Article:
The term "living will" can be confusing.
Simply put, a living will is a legally binding document that allows you to express your preferences for medical treatment under certain circumstances. For example, you can set out how aggressive you'd like your care to be as the end of life nears. This written record guides your doctors and loved ones in caring for you, should you ever be unable to communicate your wishes directly.
Be aware that in many states, living wills are invalid during pregnancy. If you want your wishes honored whether or not you're pregnant, be sure to put that in your living will. Doing so won't guarantee that your wishes are followed, but it will improve the chances.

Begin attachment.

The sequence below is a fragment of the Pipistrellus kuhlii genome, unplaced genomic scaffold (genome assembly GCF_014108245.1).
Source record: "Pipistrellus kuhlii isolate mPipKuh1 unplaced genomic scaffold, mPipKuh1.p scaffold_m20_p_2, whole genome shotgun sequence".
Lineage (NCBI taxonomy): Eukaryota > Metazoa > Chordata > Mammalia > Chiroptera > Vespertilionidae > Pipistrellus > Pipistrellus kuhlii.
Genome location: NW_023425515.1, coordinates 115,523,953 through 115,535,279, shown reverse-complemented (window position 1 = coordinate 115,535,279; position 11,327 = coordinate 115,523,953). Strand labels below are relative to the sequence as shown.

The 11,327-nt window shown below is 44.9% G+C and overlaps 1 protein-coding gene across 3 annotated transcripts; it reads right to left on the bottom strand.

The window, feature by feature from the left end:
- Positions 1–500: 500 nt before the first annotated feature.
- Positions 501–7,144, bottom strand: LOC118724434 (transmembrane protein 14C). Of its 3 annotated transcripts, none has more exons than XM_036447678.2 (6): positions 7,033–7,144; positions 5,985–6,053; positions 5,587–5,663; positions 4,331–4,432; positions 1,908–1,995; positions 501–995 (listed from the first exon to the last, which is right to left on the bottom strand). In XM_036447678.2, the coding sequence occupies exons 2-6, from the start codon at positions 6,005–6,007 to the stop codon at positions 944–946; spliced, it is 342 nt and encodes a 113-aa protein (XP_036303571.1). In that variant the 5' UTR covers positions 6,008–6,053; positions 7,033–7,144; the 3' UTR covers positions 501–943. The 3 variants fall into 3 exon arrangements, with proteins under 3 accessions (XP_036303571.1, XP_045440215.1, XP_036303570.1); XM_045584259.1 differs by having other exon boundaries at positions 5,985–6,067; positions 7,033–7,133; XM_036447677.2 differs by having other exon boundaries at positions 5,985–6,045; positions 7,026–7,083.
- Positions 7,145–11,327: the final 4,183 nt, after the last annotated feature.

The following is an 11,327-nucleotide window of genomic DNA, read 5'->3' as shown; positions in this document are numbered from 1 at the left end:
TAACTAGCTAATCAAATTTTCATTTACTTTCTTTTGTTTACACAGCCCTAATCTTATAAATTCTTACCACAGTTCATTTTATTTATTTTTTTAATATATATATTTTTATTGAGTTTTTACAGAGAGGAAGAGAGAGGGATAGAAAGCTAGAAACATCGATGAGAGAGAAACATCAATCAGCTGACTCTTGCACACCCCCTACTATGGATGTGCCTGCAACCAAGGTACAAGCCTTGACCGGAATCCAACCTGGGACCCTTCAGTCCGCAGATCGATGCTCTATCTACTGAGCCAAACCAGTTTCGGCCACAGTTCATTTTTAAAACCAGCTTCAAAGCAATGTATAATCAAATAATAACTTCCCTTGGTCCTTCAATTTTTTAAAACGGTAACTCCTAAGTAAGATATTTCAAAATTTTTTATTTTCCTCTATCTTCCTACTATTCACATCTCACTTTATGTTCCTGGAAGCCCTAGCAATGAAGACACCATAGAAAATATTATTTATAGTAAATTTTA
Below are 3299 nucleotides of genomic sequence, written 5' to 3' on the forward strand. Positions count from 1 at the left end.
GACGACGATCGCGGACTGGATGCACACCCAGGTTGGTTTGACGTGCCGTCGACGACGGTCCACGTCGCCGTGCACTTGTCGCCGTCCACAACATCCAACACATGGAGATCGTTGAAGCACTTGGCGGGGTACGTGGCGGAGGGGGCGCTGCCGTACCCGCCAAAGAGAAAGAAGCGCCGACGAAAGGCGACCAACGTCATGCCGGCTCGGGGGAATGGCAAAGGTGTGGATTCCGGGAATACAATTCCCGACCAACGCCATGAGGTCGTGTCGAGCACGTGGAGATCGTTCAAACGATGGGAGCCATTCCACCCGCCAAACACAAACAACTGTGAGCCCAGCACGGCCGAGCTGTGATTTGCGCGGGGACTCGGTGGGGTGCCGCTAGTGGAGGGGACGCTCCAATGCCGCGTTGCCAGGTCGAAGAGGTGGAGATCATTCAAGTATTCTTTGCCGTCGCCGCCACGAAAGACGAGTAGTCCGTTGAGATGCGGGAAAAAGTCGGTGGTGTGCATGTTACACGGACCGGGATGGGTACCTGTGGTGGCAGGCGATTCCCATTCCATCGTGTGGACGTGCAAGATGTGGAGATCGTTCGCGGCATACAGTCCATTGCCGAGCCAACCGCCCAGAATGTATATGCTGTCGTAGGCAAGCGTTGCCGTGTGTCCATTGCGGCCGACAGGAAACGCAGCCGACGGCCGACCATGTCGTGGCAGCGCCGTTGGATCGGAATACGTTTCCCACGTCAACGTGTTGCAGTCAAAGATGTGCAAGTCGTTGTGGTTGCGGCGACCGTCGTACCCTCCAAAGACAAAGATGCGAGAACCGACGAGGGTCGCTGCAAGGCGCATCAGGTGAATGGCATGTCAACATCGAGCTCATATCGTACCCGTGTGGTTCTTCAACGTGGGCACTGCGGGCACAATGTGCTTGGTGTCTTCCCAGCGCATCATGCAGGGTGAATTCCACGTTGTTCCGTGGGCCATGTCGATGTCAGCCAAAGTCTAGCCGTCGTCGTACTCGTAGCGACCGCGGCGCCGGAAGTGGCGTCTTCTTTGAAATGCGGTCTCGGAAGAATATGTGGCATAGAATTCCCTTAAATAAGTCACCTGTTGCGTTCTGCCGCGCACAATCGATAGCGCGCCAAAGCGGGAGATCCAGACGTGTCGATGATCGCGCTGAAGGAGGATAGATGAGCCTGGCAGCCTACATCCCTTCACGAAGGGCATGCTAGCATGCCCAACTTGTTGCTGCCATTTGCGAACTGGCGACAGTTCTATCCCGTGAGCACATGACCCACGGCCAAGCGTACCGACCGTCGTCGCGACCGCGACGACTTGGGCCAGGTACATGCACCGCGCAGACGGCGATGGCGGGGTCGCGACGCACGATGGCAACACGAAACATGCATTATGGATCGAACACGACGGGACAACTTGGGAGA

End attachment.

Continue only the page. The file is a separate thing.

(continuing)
Laws governing what information should go into a living will also vary by state. It is also important to discuss your feelings with your doctors. These conversations, along with documents like a Health Decisions Worksheet, can help guide your family and doctors in many situations.
For more on setting goals for end-of-life care and taking control of your medical care, buy Living Wills: A guide to advance directives, the health care power of attorney, and other key documents, a Special Health Report from Harvard Medical School.
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